The Taliban have detained at least 1,247 Afghans including 188 women for political reasons since they took power last August, according to data compiled by Rukhshana Media.
Around half of detainees have been members of the former government’s forces, some of whom have been tortured to death in Taliban prisons. The other half are activists, journalists, protesters, and those who have criticized the Taliban on media and social media.
These detentions have been reported by credible local and international media outlets such as Etilaat Roz, Hasht-e-Subh, Subh-e-Kabul, BBC, VOA and Afghanistan International.
The Taliban’s government began its crackdown on dissidents soon after it seized power. They first went after journalists and activists in two major cities, Kabul and Herat.
Morteza Samadi, a photographer, was detained for nearly a month, in September in Herat. At least 14 journalists were arrested by the Taliban when they were covering a women’s protest in Kabul on September 7, Etilaat Roz reported. Two of them, who worked for the Etilaat Roz, were severely tortured and assaulted by the Taliban. They all were released after a few hours of detention.
Mehran Popal, a young poet was detained on August 14 for criticizing the Taliban on social media. In an article he wrote that he was tortured, assaulted, and insulted repeatedly before he managed to escape from the prison.
The Taliban arrested around 200 high school students and kept them for about two hours after they protested against the Taliban-appointed principal in Nimroz in December.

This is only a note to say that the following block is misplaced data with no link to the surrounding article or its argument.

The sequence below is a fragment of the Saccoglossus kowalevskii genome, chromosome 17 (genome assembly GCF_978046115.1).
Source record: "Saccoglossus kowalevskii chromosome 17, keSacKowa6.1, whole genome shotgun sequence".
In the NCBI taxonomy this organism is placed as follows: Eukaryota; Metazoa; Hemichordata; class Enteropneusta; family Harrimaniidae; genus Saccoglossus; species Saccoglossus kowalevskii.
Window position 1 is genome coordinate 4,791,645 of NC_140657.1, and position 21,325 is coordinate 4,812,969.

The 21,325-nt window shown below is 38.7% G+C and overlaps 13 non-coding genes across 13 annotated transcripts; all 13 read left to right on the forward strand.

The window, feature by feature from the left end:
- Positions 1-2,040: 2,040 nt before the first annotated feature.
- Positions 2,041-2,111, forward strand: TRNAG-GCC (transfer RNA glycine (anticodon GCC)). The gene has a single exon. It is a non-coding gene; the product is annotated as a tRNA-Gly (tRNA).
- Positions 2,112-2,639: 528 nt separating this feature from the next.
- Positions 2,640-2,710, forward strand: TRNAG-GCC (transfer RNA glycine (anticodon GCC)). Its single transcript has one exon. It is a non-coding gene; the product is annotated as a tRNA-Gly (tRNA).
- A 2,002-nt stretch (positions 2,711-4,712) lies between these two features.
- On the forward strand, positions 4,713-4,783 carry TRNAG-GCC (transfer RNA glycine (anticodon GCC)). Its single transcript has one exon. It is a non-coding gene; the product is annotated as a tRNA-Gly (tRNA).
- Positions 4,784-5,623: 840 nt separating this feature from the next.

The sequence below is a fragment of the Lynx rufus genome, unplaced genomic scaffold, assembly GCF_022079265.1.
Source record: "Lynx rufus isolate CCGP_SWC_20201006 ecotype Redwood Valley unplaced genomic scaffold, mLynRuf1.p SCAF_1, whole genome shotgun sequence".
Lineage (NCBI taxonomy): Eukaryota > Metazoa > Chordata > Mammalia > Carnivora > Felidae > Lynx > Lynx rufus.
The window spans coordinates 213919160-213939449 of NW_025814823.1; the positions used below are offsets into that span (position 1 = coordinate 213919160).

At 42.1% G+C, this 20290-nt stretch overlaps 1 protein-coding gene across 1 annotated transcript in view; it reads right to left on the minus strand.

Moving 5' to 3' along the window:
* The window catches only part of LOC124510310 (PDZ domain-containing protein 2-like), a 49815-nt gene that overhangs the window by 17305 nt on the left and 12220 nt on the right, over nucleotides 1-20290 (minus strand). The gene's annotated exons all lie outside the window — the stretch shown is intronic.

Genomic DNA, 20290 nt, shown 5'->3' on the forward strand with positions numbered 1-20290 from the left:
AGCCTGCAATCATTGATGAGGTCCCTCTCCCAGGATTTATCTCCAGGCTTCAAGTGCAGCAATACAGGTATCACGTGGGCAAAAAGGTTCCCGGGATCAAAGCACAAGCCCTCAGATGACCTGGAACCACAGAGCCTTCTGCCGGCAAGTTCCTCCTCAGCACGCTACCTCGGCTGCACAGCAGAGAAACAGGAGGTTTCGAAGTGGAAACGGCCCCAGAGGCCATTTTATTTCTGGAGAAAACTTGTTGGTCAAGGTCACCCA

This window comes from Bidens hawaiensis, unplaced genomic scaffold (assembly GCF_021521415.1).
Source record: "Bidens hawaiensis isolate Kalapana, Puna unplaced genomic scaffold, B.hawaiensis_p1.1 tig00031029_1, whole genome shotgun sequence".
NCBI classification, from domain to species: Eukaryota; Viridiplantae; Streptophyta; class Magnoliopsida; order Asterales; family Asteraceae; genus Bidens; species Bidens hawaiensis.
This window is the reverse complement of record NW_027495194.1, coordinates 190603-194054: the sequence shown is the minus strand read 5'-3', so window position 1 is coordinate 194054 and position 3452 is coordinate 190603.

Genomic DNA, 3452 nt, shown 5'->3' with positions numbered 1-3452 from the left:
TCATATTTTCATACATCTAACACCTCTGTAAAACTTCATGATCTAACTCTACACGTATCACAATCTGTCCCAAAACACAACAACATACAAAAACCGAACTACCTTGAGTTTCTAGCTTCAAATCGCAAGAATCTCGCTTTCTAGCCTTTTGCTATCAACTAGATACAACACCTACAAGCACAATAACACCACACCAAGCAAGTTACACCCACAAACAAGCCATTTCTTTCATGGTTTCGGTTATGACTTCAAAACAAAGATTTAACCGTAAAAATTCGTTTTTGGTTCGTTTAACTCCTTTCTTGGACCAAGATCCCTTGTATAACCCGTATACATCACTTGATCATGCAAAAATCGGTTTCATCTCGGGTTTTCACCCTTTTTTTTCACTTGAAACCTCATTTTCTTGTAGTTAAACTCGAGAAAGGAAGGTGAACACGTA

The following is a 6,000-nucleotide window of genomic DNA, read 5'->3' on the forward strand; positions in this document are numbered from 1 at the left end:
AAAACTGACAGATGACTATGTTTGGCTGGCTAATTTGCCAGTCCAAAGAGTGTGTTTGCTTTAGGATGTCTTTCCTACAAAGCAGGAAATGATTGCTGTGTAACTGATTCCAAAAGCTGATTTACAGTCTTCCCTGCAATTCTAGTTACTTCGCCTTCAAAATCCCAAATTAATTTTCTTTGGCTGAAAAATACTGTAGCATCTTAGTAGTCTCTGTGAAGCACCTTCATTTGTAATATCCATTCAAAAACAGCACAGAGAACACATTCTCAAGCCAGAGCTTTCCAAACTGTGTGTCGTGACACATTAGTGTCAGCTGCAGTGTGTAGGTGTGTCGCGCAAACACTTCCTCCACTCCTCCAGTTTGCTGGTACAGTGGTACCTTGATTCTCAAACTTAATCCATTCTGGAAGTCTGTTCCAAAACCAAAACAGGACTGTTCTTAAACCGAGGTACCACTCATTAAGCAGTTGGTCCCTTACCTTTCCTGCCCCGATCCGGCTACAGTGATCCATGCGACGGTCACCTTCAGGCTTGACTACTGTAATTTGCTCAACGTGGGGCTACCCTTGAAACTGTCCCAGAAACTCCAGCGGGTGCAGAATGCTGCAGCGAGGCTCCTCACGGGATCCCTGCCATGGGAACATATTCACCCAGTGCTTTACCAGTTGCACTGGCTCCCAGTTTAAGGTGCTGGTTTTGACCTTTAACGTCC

BBC Farsi reported that the Taliban started house-to-house search to find those who worked for NATO forces or the previous Afghan government soon after they took control of the country.
There is not much known about the role of the Taliban’s judicial system in these detentions.
The trial of at least three detainees has been made public so far. All three were sentenced in Herat. Khalid Qaderi, a journalist and poet from Herat, was convicted to one year in prison for criticizing the Taliban on his Facebook page. Khalid was sentenced in April, and he is currently serving his time at Herat prison. And two others were also sentenced, one for two years in prison, and one for six months, Independent Farsi reported.
The Taliban justify these detentions, saying they are doing so to prevent “unrest” and stop those who “disturb” law and order in the country.The time detainees spent in Taliban custody has been widely varied. Some were detained for hours, and others were kept for days, weeks and months. Few have even gone missing with their families claiming they are in Taliban captivity or have been killed by them. And some have died under torture, international human rights organizations have documented.
Nawid Khanabadi, a pro-government militia commander in Kunduz, was one of the first to die under the torture in December. He was detained in Kabul, and he was tortured, killed and buried on Wazir Akbar Khan hill. His family and friends recognized his body after they uncovered his grave, Hasht-e-Subh daily newspaper reported.